VANCOUVER ISLAND — It has been an exciting week for Vancouver Island with the opening of Pacific Football Club’s store and the announcement of Pacific FC’s first-ever signing, Canadian youth international Kadin Chung. The local fullback was born in New Westminster and grew up plying his trade on Canada’s west coast.
The coastal culture is a unique one that the Chungs know well. Kadin’s father, Arthur, immigrated from the Philippines to Burnaby, while his mother, Rhonda, grew up on Prince Edward Island, where she was a competitive swimmer.
“She’s always been close to the water. So raising us has always included the love of the water, and being around the coast is what has shaped us,” Chung said.
Chung is the eldest of three brothers; Logan and Evan play soccer for the Vancouver Whitecaps Academy and Coquitlam Metro-Ford. Growing up in Coquitlam, Chung credits his family for playing a massive role in his soccer development.
“They were a huge factor. My dad just told me a story the other day. I used to come down at around 6 a.m. in the morning when I was four- or five years old, sit in front of the tv and watch the English Premier League,” commented Chung. “They were telling me that I would wake them up, so they saw how much I was into soccer, so they put me into soccer.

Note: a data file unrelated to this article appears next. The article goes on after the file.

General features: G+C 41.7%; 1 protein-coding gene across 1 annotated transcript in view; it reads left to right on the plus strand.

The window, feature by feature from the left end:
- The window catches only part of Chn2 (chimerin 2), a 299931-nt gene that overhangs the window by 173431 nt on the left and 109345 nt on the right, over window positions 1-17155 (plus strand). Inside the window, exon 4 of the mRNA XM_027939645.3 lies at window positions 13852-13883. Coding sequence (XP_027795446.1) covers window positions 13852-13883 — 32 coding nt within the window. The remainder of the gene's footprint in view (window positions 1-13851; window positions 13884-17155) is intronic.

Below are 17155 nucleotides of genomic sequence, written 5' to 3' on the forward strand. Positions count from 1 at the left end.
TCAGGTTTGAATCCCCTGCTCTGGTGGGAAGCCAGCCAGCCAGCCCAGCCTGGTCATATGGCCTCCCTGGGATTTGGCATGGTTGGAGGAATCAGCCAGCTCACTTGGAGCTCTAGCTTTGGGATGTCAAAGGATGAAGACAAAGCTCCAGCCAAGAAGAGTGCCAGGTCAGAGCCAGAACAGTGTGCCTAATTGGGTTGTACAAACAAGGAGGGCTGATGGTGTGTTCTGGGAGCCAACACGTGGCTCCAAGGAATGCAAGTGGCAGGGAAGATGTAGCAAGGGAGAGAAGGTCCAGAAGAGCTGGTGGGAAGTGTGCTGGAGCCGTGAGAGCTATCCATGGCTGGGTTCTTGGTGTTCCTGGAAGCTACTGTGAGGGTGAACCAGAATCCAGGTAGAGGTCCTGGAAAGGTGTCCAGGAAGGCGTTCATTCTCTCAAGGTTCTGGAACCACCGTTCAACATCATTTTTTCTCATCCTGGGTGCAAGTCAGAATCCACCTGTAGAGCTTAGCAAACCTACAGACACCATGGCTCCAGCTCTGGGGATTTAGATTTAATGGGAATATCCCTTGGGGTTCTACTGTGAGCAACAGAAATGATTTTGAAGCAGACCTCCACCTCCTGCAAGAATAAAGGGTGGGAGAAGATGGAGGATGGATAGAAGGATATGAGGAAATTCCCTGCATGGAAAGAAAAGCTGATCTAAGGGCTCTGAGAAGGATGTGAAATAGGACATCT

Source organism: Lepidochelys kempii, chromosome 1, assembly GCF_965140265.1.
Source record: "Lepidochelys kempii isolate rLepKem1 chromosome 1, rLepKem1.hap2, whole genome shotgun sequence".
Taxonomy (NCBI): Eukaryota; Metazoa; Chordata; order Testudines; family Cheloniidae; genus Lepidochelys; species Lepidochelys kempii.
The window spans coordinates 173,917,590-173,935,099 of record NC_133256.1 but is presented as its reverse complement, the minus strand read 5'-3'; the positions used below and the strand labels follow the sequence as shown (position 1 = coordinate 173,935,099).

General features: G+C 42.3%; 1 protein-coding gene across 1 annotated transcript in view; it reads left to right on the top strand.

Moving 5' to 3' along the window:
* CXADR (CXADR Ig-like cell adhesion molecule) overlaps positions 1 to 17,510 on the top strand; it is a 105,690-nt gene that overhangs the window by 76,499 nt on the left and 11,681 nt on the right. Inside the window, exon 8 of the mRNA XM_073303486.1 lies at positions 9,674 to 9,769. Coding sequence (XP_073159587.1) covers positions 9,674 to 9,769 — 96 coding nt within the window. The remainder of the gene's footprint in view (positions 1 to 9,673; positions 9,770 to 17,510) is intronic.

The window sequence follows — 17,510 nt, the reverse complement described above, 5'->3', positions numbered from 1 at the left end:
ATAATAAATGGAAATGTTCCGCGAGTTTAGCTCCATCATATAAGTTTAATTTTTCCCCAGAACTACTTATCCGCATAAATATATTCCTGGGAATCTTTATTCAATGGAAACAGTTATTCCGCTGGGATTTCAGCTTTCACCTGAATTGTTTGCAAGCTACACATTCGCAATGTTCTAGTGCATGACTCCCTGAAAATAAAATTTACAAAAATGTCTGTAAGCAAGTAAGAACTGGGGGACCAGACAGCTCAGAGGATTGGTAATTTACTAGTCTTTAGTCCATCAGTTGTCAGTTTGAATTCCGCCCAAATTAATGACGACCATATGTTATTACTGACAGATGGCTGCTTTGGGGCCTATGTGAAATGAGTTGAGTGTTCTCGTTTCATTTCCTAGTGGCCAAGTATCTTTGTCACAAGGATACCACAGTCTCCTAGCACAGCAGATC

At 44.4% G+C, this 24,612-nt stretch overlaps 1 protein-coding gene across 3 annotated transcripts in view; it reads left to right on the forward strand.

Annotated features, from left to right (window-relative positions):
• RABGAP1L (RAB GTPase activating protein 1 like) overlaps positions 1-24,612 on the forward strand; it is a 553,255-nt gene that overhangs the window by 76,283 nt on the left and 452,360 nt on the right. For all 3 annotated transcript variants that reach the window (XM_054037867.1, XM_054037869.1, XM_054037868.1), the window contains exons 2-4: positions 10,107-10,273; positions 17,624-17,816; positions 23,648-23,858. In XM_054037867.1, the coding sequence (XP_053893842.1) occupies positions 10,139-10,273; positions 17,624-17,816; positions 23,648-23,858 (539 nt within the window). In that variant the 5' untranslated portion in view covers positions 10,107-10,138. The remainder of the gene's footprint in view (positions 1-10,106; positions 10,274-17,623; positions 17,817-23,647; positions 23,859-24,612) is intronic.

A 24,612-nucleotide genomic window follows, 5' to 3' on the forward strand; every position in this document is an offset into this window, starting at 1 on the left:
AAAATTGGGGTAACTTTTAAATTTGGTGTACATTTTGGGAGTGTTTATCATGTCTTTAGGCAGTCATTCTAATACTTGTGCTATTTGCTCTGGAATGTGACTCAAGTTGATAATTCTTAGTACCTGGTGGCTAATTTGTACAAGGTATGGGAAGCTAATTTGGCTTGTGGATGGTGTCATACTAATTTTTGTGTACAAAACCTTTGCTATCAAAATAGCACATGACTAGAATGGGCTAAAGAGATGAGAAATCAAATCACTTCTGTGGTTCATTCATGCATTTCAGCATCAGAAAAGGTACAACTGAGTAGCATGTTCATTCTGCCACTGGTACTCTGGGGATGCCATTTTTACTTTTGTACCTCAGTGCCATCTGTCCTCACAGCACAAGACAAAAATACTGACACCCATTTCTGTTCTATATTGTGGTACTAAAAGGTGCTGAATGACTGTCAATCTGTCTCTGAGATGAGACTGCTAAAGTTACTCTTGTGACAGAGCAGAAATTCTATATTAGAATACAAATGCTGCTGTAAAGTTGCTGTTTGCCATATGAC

“They supported me all the way through. It hasn’t been the easiest journey, but they have always been there by my side and they have always brought me up to be very respectful, I owe them a lot.”
Some of Chung’s fondest memories of playing came across the Georgia Strait on the Island.
“I remember one of my first tournaments on the Island. I got really sick and I remember it was during a tournament with Coquitlam Metro-Ford,” said Chung. “I sat most of the games, but there was one where I was feeling OK, so the coach put me in for 5-10 minutes and I scored a goal. That is one of the fondest memories I have because it was a bad moment at the time but looking back at it, it was very memorable.”
Looking ahead, Chung spoke about what it will mean to feature at home when the CPL kicks off in April.
“There’s something about representing home, where you grew up, where most of your family is,” he added. “I feel like I carry a responsibility to do it justice and it’s given me so much that I feel very honoured to give back to it.”
Although the Island isn’t technically New Westminster, Chung feels an instant connection with a community he’s set to represent
“The Island is a beautiful place. The community, just being around the people this week, they are so kind, warm and welcoming,” added Chung. “I think there is nothing like it, there is no replication of the community and the idea of family on the Island. That is very cool.”